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Jupiter's Mark Calcavecchia holds off Langer to win Boca Raton Championship

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Even as well as he was playing, Mark Calcavecchia couldn't be sure he wouldn't "literally fall apart" as he attempted to win a tournament for the first time in nearly three years.

It wasn't his game he was concerned about failing him as much as his troublesome back.

As it turned out, Calcavecchia's back was fine. His game was shaky down the stretch but held up well enough for a wire-to-wire victory Sunday at the Boca Raton Championship at Broken Sound.

Calcavecchia held off a persistent charge from Bernhard Langer by two shots with a 70 in the final round on the Old Course to finish at 16-under par for 54 holes.

Langer, a Boca Raton resident and reigning PGA Tour Champions Player of the Year, pulled even briefly before uncharacteristically bogeying the final two holes.

"I just didn't think it would happen again," said Calcavecchia, who hadn't won since June 2015 at the Principal Charity Classic in Des Moines, Iowa. "These guys are so good out here. The level of play is just insane, including Mr. Langer, obviously. "It's so hard, I can't tell you.

"I think I made enough putts, and sometimes the good Lord pencils you in, and this week was meant to be."

Calcavecchia, the popular former Florida Gator who grew up in West Palm Beach, had never finished better than a tie for seventh in his hometown tournament in six previous attempts. It was his fourth win on the Tour Champions and first with his wife, Brenda, caddying for him.

"She's going to be bawling her eyes out, if she hasn't been already," said Calcavecchia, crediting Brenda as his calming influence.

Their hopes of sharing victory appeared to be fading when his shot at the par-3 16th fell short into a lake.

Calcavecchia stared in disbelief, hands on hips. But he didn't cave in, nailing a 15-foot putt to save bogey and keep a share of the lead.

It was Langer who went astray after that and couldn't recover. Langer put his approach on 17 into a right-side bunker. Then, even more surprising, pushed a 4-foot putt just right for a bogey that put Calcavecchia alone again in the lead.

Calcavecchia noticed something amiss on Langer's backstroke on the putt.

"He doesn't do it very often, but I watched his backstroke and it was really short and quick. As soon as I saw that, I went, hmm. Sure enough, he hit a bad putt."

Langer then had his tee shot on 18 skip right and bounce off a tree, ending up on wood chips just off the edge of the rough. His next two shots found sand, and the tournament belonged to Calcavecchia.

"It's just a sad finish to a really great week of golf," Langer said. "I didn't put any pressure on him [on 18]. "He got away with making par. But he played well and putted very well."

Calcavecchia's performance was a resounding endorsement for a surgical procedure called Rhizotomy, which involves severing nerve roots in the spinal cord to relieve chronic back pain and muscle spasms.

After five years of debilitating back trouble he decided to give it a try upon recommendation from fellow pro Jay Haas, who had it. During a grueling day in mid-December, Calcavecchia drove to Naples, gritted through the painful procedure and drove back home to Jupiter.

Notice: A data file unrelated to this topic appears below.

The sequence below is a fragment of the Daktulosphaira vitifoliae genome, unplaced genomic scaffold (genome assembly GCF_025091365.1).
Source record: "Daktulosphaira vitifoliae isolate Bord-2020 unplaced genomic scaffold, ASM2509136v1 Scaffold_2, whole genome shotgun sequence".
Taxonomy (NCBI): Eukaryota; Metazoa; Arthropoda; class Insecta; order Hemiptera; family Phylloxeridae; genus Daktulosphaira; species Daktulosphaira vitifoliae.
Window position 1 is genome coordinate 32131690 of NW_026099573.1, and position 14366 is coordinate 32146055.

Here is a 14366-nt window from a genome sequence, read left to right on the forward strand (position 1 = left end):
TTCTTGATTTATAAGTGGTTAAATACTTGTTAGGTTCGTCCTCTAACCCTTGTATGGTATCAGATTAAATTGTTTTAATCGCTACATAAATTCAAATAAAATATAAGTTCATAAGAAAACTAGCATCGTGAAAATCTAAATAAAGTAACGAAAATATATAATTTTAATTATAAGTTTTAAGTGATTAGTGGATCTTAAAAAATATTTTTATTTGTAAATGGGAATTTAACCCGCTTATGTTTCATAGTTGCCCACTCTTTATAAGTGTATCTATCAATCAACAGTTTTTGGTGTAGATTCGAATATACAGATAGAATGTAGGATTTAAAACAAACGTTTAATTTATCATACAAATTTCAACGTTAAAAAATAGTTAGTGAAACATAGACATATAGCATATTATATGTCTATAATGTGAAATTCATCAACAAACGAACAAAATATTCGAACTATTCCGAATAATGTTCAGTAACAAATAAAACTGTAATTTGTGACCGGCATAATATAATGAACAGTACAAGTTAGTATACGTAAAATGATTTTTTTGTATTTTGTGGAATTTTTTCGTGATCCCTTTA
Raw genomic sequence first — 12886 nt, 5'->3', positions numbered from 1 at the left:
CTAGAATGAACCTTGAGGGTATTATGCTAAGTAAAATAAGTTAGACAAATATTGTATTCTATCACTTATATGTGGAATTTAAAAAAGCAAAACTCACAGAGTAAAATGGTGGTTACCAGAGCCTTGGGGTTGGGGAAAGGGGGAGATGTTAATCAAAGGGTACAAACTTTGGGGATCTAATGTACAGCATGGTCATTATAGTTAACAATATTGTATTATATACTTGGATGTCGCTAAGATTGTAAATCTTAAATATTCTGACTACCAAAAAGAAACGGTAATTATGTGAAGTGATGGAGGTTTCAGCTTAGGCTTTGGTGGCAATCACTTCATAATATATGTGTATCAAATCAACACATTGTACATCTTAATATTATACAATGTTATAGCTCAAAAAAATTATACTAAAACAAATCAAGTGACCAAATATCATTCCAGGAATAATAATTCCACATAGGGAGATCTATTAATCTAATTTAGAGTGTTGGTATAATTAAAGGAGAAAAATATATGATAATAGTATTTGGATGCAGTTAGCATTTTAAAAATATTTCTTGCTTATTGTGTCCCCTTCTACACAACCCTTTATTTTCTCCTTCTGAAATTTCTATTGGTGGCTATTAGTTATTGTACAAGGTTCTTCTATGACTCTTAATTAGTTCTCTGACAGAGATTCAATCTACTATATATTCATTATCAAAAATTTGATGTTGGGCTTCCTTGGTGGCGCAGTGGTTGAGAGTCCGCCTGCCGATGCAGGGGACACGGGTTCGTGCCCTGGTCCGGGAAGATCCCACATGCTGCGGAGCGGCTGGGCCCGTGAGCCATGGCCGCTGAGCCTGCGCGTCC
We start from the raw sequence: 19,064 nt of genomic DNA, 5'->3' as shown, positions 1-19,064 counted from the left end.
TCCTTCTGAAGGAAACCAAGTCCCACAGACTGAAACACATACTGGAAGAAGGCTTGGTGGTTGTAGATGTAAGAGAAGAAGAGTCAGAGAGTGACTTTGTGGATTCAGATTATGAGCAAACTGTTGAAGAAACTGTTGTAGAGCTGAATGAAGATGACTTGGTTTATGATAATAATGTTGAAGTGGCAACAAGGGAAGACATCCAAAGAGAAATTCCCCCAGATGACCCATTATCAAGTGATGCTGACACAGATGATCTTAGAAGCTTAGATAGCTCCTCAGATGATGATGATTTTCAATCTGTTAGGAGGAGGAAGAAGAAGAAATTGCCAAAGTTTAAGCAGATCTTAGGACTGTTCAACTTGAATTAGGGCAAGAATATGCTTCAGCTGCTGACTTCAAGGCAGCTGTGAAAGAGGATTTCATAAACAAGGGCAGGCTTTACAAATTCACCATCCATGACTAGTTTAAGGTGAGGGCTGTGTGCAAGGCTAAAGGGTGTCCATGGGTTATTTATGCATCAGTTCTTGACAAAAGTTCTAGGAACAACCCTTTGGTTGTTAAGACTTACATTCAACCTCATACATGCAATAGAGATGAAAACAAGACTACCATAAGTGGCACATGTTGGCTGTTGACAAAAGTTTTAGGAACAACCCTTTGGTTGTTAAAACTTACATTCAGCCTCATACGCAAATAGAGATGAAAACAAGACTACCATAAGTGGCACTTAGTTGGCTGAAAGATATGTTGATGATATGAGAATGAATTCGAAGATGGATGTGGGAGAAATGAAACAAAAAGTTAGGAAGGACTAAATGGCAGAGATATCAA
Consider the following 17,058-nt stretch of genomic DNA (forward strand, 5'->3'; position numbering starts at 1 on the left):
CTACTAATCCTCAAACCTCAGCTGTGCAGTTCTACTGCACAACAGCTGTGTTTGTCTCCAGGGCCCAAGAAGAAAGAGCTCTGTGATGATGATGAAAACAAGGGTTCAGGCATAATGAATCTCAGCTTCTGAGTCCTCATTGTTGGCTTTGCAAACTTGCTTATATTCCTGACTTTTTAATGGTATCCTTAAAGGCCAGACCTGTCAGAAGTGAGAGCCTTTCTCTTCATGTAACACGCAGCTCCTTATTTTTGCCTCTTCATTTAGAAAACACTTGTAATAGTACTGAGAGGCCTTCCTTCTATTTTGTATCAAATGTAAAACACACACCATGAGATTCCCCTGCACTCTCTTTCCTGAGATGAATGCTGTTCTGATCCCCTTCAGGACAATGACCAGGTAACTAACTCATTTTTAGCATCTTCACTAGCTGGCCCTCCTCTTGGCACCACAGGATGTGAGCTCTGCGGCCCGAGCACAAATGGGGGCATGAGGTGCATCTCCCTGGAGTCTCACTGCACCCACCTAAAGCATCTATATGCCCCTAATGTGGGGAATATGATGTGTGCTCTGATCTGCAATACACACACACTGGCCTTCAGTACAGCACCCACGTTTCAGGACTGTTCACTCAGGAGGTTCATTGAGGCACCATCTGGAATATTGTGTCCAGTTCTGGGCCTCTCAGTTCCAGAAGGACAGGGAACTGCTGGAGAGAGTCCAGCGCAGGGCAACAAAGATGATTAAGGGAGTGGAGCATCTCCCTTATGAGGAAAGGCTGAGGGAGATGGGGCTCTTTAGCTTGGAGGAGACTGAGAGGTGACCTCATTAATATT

Results appeared promising a month later when he started out with consecutive rounds of 67 in the season-opening tournament in Hawaii. But some of the back issues returned during the final round, and his score blew up to 80 on the way to finishing 36th.

"Let's hope that doesn't happen again," he said Friday after opening with a 64.

But feeling better enabled him to sharpen his game by playing as many as five times a week over the past month. Many of those rounds were with Russ Cochran, who turned in the best final round with a 65 to finish fifth at 11-under. Fred Funk was third (minus-13) and David Toms (minus-12) was fourth.

Calcavecchia began the day at 14-under par, two shots ahead of Langer, who wasted no time throwing down the challenge with a birdie on the first hole. Calcavecchia responded with one of his own to maintain his advantage. He doubled it with birdies on the next two holes while Langer settled for par.

Calcavecchia said after the first round that he had his sights on getting to 20-under-par, considering Langer was as good as even money for 18-under.

It was Calcavecchia who got to minus-18 with a birdie on the par-4 seventh hole, which increased his lead to four strokes. It was his last birdie of the day.

"The hard part for me today was my speed on the greens was terrible," he said. "I left them short, I blew them by. I don't know why but my speed didn't feel right. It turned out it got interesting, but I got the job done."

Errant putting by Calcavecchia led to a bogey on the par-3 14th hole as his lead dwindled to one. Calcavecchia sent a putt from 90 feet zipping across the green, past the hole and onto the fringe. After watching intently, Langer stepped up to a long putt from a similar area and put it within four feet of the hole. His par putt from there elevated the pressure.

Somehow it was the unflappable Langer, who was seeking his fourth win since turning 60 in August, who cracked at the end.

Calcavecchia, who at 57 wasn't sure he'd even continue playing until the Rhizotomy procedure gave him a start on what he hopes is his "Senior Tour 2.0." But winning wasn't necessarily on the radar.

"I'm beyond thrilled," he said. "Every week you show up and you go maybe a miracle will happen. That's why I keep showing up."

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